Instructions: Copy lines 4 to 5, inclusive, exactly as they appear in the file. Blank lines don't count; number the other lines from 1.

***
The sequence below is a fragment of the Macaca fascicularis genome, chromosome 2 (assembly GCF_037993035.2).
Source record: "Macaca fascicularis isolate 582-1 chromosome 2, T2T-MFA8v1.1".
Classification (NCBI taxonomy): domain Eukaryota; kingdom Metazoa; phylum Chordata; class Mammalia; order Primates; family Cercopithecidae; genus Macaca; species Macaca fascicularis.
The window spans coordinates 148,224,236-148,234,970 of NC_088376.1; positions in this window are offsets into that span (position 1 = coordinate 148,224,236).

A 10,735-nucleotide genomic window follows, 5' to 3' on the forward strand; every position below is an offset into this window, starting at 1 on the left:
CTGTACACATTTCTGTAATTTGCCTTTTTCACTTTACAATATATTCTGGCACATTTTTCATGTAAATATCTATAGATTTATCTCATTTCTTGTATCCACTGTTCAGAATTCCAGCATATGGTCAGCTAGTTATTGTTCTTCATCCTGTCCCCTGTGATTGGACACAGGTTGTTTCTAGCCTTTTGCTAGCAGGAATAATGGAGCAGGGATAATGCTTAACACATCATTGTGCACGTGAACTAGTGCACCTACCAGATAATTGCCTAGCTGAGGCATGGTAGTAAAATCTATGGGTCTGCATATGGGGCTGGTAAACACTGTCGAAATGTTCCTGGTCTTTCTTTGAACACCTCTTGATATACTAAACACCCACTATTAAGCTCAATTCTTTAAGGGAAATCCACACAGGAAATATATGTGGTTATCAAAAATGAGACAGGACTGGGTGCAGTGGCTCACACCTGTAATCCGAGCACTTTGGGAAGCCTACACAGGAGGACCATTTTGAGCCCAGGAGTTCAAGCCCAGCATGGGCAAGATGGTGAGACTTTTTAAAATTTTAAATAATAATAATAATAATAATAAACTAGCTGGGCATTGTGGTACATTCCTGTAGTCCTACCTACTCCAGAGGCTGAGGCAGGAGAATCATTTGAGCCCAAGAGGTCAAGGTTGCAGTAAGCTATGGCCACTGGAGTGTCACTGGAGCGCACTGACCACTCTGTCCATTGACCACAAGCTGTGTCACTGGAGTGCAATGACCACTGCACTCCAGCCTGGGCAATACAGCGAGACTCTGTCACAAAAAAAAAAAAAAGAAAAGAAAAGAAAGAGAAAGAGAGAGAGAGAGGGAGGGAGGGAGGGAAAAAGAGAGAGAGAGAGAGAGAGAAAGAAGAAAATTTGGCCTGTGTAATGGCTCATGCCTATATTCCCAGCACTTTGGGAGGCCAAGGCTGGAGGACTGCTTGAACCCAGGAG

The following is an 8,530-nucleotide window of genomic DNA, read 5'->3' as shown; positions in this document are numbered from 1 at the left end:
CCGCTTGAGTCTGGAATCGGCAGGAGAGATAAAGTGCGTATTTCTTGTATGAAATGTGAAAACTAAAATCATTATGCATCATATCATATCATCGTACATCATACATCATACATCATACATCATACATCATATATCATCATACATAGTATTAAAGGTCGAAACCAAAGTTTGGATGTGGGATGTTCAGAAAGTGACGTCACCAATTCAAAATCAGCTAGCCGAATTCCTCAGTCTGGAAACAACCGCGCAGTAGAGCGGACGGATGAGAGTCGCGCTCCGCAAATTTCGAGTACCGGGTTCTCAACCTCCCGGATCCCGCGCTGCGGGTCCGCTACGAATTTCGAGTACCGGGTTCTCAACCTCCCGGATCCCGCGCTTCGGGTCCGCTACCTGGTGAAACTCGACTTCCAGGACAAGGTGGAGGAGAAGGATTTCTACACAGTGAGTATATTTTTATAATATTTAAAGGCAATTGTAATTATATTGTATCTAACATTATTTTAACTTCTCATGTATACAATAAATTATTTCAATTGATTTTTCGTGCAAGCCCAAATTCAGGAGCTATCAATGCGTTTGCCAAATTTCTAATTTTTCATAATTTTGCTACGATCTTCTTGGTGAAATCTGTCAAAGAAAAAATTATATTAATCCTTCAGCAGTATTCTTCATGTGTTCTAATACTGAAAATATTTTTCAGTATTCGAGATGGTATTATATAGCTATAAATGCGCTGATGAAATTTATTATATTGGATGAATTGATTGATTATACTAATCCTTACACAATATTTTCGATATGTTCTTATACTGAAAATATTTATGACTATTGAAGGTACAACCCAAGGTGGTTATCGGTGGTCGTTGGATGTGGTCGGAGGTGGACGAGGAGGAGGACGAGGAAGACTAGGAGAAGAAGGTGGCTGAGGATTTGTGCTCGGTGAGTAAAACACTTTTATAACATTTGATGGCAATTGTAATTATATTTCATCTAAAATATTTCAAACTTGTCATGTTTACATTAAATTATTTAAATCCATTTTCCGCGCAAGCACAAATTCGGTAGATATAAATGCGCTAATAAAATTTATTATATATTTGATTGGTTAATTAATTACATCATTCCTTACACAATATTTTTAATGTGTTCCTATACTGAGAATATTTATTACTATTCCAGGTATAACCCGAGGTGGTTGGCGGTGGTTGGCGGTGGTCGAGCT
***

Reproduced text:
The window spans coordinates 148,224,236-148,234,970 of NC_088376.1; positions in this window are offsets into that span (position 1 = coordinate 148,224,236).

A 10,735-nucleotide genomic window follows, 5' to 3' on the forward strand; every position below is an offset into this window, starting at 1 on the left: